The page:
02 September 2008
The trustees of Action for M.E. are delighted to announce that they have selected two pilot research projects for funding: firstly, a feasibility study which will result in a high-quality proposal for a post-mortem tissue bank for the systematic study of M.E./CFS and secondly, the establishment of a National Outcomes Database which will combine the data from 46 clinical teams in England, providing the infrastructure needed for large scale biomedical and treatment studies eg. genetic studies in CFS/M.E. A total of just under £80,000 has been awarded.
The grants are possible thanks to the generosity of a number of supporters, especially Camilla Dingee (see InterAction 61, p 25) and in particular Robert and Lizzie Cathery (see InterAction 65, p 24), without whose highly successful fundraising dinner we would not have been able to host - in conjunction with the Medical Research Council - the Research Summit which resulted in us receiving over 20 applications. Our thanks again to all the researchers and clinicians who participated.
Sir Peter Spencer has described the final selection of pilot projects as strategic, as they each have long term potential for developing further work into disease mechanisms.
"The idea is that once the pilots are complete, they will attract far bigger research grants from the major funders. This is about working together to build the evidence base - people with M.E., other charities, researchers and clinicians."
Dr Luis C Nacul and colleagues from the London School of Hygiene and Tropical Medicine (LSHTM) and the Essex Neurosciences Centre will explore the extent of interest in, ethics of and implications for the establishment of a post-mortem tissue bank, to which people with M.E. could donate their bodies after death, specifically for M.E. research.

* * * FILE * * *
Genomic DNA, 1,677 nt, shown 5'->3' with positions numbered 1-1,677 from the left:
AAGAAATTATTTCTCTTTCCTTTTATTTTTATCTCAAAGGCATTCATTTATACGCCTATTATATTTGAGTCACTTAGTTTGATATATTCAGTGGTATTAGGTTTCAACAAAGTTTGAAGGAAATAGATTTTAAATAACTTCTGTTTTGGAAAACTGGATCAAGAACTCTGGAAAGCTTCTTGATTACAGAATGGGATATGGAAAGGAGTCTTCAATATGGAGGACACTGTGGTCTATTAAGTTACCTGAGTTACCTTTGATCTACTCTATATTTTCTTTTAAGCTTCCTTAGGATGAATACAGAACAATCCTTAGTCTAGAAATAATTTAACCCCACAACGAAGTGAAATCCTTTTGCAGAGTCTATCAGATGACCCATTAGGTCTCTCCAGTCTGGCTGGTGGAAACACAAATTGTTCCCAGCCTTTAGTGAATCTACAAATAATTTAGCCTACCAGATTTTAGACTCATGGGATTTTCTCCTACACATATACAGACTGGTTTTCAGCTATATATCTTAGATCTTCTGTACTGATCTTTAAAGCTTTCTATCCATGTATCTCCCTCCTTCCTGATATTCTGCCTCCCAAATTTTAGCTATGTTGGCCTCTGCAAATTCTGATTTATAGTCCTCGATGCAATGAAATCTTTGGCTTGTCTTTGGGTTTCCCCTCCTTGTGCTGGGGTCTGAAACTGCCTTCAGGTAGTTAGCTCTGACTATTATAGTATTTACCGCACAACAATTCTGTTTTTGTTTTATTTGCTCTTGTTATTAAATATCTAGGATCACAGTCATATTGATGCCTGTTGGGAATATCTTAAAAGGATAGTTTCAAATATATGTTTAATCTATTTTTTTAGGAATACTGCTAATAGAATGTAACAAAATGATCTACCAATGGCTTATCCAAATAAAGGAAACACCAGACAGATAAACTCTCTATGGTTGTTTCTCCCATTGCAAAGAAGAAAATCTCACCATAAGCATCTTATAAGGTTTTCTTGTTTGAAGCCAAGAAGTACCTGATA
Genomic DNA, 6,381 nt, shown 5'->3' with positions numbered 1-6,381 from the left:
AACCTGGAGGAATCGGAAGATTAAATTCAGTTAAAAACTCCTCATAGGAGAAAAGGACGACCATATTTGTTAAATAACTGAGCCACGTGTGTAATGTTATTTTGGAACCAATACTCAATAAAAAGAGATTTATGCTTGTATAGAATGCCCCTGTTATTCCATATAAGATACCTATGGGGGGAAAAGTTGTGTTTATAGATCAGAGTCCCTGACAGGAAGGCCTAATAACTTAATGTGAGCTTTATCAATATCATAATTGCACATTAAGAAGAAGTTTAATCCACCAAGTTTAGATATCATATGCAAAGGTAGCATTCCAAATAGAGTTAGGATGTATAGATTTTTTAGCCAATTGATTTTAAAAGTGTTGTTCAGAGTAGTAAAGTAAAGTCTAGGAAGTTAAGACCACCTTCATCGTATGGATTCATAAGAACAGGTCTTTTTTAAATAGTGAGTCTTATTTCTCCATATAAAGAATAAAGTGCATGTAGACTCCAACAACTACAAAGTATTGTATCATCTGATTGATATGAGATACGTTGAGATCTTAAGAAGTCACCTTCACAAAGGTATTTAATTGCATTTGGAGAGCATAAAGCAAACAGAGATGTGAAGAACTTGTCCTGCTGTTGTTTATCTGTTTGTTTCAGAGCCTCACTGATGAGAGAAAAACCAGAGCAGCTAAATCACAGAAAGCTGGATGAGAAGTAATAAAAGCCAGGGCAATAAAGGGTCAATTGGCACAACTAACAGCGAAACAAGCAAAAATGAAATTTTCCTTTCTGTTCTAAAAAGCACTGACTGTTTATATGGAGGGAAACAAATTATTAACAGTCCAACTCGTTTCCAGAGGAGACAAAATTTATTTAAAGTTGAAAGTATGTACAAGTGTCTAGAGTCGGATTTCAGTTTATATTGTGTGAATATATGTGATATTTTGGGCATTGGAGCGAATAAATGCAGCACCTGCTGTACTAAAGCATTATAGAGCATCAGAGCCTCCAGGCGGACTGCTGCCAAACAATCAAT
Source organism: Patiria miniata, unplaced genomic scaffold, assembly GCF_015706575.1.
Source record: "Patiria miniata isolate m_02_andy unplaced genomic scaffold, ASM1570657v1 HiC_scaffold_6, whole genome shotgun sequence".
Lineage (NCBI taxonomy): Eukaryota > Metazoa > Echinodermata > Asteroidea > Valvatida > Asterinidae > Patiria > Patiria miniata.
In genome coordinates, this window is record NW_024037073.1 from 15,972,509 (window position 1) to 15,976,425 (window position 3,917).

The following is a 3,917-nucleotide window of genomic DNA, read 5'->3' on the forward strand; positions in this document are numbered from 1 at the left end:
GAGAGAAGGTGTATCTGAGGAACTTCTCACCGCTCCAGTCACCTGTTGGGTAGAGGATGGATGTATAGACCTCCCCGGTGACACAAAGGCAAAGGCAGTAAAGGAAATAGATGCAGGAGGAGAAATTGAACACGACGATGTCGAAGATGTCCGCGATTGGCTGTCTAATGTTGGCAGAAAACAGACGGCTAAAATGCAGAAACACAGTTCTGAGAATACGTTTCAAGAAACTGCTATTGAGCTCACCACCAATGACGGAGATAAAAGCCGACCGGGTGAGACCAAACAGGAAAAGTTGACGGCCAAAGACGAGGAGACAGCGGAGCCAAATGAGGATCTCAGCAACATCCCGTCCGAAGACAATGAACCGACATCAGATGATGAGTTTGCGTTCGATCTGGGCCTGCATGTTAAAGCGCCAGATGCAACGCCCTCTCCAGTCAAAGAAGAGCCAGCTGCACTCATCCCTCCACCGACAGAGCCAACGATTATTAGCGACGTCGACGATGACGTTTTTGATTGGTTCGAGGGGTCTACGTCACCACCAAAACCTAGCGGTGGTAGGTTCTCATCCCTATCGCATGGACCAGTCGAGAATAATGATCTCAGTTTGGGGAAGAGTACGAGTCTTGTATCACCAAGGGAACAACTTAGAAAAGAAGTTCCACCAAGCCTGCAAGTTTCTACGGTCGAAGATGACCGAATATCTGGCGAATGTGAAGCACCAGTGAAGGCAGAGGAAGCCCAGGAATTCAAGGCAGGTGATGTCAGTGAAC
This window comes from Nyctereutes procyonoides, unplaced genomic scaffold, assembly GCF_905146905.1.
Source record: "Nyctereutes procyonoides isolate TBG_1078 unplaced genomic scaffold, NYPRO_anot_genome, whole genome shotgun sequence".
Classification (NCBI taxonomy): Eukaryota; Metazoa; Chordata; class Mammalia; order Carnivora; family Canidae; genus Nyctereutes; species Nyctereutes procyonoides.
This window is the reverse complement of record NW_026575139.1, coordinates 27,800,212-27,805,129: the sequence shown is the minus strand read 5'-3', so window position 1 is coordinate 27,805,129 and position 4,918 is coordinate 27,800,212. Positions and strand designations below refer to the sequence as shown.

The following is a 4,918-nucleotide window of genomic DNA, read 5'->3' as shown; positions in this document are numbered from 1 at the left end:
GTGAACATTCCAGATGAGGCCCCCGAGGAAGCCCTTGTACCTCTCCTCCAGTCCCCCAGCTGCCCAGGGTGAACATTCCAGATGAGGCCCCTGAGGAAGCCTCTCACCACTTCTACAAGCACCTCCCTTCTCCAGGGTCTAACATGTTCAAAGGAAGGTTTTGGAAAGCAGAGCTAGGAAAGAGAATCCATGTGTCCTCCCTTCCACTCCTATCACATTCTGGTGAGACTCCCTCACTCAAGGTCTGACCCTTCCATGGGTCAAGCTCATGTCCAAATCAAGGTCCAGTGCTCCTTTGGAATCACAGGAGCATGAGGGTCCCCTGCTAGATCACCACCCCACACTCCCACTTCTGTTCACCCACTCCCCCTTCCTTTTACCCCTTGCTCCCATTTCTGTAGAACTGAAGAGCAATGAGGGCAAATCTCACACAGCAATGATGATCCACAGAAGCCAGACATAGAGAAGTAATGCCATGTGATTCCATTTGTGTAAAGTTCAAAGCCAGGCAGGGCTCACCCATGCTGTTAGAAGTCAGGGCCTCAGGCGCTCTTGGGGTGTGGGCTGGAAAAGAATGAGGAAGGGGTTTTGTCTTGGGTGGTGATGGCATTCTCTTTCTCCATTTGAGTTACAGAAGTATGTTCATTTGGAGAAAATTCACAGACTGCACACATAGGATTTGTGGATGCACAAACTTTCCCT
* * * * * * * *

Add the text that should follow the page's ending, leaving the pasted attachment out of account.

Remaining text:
Dr Nacul says: "M.E. is poorly understood by many clinicians and, as a result, many patients are incorrectly diagnosed and poorly treated. We are not sure what causes it and what abnormalities take place in those with the disease. One option would be to examine parts of the body, under the microscope, to see what may have gone wrong in people who had M.E./CFS who have died for any reason.
"This pilot research will assess the level of interest in establishing a tissue bank amongst people with M.E., researchers, specialists and involve them and others - including those who are already interested in the idea - in considering how best to take this forward. This should put us in a good position to take forward a formal proposal to implement a tissue bank for the study of M.E./CFS."
Dr Nacul is an honorary clinical lecturer at the LSHTM and acting consultant in public health at the Health Protection Agency.
National outcomes database
Dr Esther Crawley and colleagues from the University of Bristol, University of Nottingham and Bart's Hospital, London will set up a National Outcomes Database which will allow the 46 clinical teams that are part of the NHS CFS/M.E. Collaborative to enter data used for assessment and measuring outcomes onto one database. This will be done by extending a system that is currently in use in the Bristol area.
Dr Crawley said: "The system for data collection and the Regional Outcome Database has been developed and trialled extensively over two years. The regional database is sufficiently powerful and sophisticated to enable large scale national data collection which will allow us to use it as a National Outcomes Database.
"At the end of one year this will produce information about the largest cohort of adults and children with CFS/M.E. in the world, with an anticipated 3,000 adults and 500 children added each year.
"This will enable us to apply for further funding to answer the following questions: what happens to people with CFS/M.E.? Are there differences in the way we provide services that change the outcome for adults and children with CFS/M.E.? Are there differences in how people present to doctors (for example how severely ill they are) that change the outcome for CFS/ME..?
"In addition, this cohort will provide the infrastructure needed for large scale biomedical and treatment studies: for example genetic studies in CFS/M.E."
Dr Crawley is Chair of the National NHS Collaborative, clinical lead of the regional paediatric CFS/M.E. team and lead of the Bristol Paediatric CFS/M.E. team. Her research team is currently doing research into the epidemiology of CFS/ME in children, as well as prognostic indicators using a longitudinal cohort of over 300 children with CFS/ME.